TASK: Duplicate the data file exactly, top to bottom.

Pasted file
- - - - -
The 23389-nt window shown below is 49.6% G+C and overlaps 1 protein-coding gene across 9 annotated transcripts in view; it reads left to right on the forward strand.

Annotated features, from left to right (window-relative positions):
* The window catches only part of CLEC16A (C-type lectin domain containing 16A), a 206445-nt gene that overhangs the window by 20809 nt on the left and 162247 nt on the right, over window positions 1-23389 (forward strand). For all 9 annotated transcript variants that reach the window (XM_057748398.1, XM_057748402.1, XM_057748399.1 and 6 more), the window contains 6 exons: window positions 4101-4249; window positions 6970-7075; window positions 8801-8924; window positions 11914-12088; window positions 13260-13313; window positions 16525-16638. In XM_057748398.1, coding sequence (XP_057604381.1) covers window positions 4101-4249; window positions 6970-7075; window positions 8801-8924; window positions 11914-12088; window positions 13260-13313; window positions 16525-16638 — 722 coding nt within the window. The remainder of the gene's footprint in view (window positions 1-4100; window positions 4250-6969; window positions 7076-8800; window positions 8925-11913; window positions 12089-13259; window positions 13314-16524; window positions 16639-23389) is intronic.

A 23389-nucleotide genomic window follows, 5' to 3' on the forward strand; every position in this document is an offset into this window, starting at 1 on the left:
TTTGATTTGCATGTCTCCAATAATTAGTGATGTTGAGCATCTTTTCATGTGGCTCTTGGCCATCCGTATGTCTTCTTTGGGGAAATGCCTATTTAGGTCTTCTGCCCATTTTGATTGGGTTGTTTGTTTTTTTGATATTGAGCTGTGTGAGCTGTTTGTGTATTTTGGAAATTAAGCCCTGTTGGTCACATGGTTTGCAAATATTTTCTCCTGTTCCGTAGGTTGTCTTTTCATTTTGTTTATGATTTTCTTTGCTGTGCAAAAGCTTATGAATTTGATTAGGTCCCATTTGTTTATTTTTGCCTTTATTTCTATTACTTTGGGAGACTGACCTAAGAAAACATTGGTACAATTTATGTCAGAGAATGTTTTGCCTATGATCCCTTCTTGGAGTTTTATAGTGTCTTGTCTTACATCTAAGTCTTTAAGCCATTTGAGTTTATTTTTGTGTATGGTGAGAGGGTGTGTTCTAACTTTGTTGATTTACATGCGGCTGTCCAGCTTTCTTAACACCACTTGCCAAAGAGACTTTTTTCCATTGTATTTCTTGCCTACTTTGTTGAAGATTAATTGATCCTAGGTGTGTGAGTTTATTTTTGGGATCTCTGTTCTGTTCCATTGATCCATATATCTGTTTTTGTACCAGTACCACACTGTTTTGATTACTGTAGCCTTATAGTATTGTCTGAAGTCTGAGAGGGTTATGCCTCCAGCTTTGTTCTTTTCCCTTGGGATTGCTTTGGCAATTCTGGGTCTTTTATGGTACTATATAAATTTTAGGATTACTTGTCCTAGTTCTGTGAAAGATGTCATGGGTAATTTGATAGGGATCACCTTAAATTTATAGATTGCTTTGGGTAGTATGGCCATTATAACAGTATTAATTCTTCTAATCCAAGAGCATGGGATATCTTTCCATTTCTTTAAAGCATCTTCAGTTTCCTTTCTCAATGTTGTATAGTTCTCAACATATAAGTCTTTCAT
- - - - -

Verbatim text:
The 23389-nt window shown below is 49.6% G+C and overlaps 1 protein-coding gene across 9 annotated transcripts in view; it reads left to right on the forward strand.

Annotated features, from left to right (window-relative positions):
* The window catches only part of CLEC16A (C-type lectin domain containing 16A), a 206445-nt gene that overhangs the window by 20809 nt on the left and 162247 nt on the right, over window positions 1-23389 (forward strand). For all 9 annotated transcript variants that reach the window (XM_057748398.1, XM_057748402.1, XM_057748399.1 and 6 more), the window contains 6 exons: window positions 4101-4249; window positions 6970-7075; window positions 8801-8924; window positions 11914-12088; window positions 13260-13313; window positions 16525-16638. In XM_057748398.1, coding sequence (XP_057604381.1) covers window positions 4101-4249; window positions 6970-7075; window positions 8801-8924; window positions 11914-12088; window positions 13260-13313; window positions 16525-16638 — 722 coding nt within the window. The remainder of the gene's footprint in view (window positions 1-4100; window positions 4250-6969; window positions 7076-8800; window positions 8925-11913; window positions 12089-13259; window positions 13314-16524; window positions 16639-23389) is intronic.

A 23389-nucleotide genomic window follows, 5' to 3' on the forward strand; every position in this document is an offset into this window, starting at 1 on the left:
TTTGATTTGCATGTCTCCAATAATTAGTGATGTTGAGCATCTTTTCATGTGGCTCTTGGCCATCCGTATGTCTTCTTTGGGGAAATGCCTATTTAGGTCTTCTGCCCATTTTGATTGGGTTGTTTGTTTTTTTGATATTGAGCTGTGTGAGCTGTTTGTGTATTTTGGAAATTAAGCCCTGTTGGTCACATGGTTTGCAAATATTTTCTCCTGTTCCGTAGGTTGTCTTTTCATTTTGTTTATGATTTTCTTTGCTGTGCAAAAGCTTATGAATTTGATTAGGTCCCATTTGTTTATTTTTGCCTTTATTTCTATTACTTTGGGAGACTGACCTAAGAAAACATTGGTACAATTTATGTCAGAGAATGTTTTGCCTATGATCCCTTCTTGGAGTTTTATAGTGTCTTGTCTTACATCTAAGTCTTTAAGCCATTTGAGTTTATTTTTGTGTATGGTGAGAGGGTGTGTTCTAACTTTGTTGATTTACATGCGGCTGTCCAGCTTTCTTAACACCACTTGCCAAAGAGACTTTTTTCCATTGTATTTCTTGCCTACTTTGTTGAAGATTAATTGATCCTAGGTGTGTGAGTTTATTTTTGGGATCTCTGTTCTGTTCCATTGATCCATATATCTGTTTTTGTACCAGTACCACACTGTTTTGATTACTGTAGCCTTATAGTATTGTCTGAAGTCTGAGAGGGTTATGCCTCCAGCTTTGTTCTTTTCCCTTGGGATTGCTTTGGCAATTCTGGGTCTTTTATGGTACTATATAAATTTTAGGATTACTTGTCCTAGTTCTGTGAAAGATGTCATGGGTAATTTGATAGGGATCACCTTAAATTTATAGATTGCTTTGGGTAGTATGGCCATTATAACAGTATTAATTCTTCTAATCCAAGAGCATGGGATATCTTTCCATTTCTTTAAAGCATCTTCAGTTTCCTTTCTCAATGTTGTATAGTTCTCAACATATAAGTCTTTCAT